Fear is/can be abstract and amorphous for many. But, like many things in life, when we drill down deep(er) and get a better understanding of each of our own "boogeymen," it can be very comforting, liberating, and soothing - not to mention beneficial to our portfolios, of course!

    My overly-simplistic rules: keep the dividend (and dividend growth) spigot turned on while keeping CNBC turned off (except when in need of entertainment).

    Thank you again.

    -GM
    Jul 3, 2013. 05:56 AM | 3 Likes Like |Link to Comment
  • Norfolk Southern: Fundamental Stock Research Analysis [View article]
    Same here, Pete, re loving railroads simply because I like railroads (and reasonable valuations)! Had the train set as a kid, and have loved trains ever since...
    Jun 27, 2013. 09:01 PM | Likes Like |Link to Comment
  • The Good, The Bad And The Ugly: Long-Term Results [View article]
    Bob -

    Good article. I like your use of the "Good," "Bad" and "Ugly" themes.

    I don't feel that the "Bad" category is really, truly "bad," but as you had mentioned, that's dependent upon the type of investor investing in it. Certainly, it's not nearly as good as the "Good" group, as your illustration depicted.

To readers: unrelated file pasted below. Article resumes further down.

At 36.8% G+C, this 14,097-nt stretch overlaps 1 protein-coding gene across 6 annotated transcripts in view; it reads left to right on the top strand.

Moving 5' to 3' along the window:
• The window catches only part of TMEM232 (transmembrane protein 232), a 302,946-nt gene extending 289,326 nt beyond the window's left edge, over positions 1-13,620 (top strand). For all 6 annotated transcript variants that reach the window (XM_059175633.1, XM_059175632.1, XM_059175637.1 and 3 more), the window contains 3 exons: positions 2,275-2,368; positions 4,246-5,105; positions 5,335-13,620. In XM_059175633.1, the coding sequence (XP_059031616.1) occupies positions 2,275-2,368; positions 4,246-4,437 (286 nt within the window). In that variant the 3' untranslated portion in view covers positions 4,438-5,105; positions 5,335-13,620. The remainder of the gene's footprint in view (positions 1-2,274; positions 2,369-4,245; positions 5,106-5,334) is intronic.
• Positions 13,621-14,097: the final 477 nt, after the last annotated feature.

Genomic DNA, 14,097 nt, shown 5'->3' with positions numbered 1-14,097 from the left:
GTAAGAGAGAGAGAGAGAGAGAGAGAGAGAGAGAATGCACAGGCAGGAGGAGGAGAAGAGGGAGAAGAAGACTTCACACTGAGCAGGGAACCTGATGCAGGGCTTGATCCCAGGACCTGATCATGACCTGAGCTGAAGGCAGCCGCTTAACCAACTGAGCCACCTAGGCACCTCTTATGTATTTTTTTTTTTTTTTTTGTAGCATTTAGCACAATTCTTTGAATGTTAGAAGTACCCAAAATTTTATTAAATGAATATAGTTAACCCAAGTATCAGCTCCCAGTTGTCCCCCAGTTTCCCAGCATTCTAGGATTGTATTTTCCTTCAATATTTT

I'm now a follower. Thanks for an interesting and helpful angle on DGI!

    -GM
    Jun 24, 2013. 05:51 AM | 3 Likes Like |Link to Comment
  • The Peacock's Tail And Dividend Growth Companies [View instapost]
    Excellent article, Robert. Nice analogy, too.

    In my book, no disadvantages whatsoever for DG companies/stocks. When a well-managed, high-quality company raises its dividend, it's always for good reasons.

    Advantage: Investors.
    Jun 12, 2013. 07:48 PM | 1 Like Like |Link to Comment
  • Own These World's Leading Brands And Never Fear A Recession Again [View article]
    Another great article, Chuck.

    When we invariably enter into the market's next decline (7-10%? 15%? More? Less? Who knows?), hopefully most DGI's will not run for the hills out of fear. It is then that your reasoned logic kicks in and makes so much sense: focus on the business(es) you own! Do not be moved (except to add more) by the movement of prices!

    Example: Did the CEO's of any of these great companies ever once think to themselves during any of these recessions, as their companies' stock prices were dropping, that "Hey - this is ugly! I'm going to recommend that we put the entire company up for sale before the stock price plummets any further!" (An unrealistic example, I realize, but I am trying to make a point). Of course not! They continued to run the business as a business should be run. This is why these are the best companies around. And this is the same reason why I put blinders on and simply keep collecting - and reinvesting - their growing dividends.
    Jun 6, 2013. 05:23 PM | 7 Likes Like |Link to Comment
  • RBC's Analysis Of Nokia Is Questionable [View article]
    Excellent job, Charles. Think you for doing the digging and sharing the results.
    Jun 6, 2013. 04:55 AM | 3 Likes Like |Link to Comment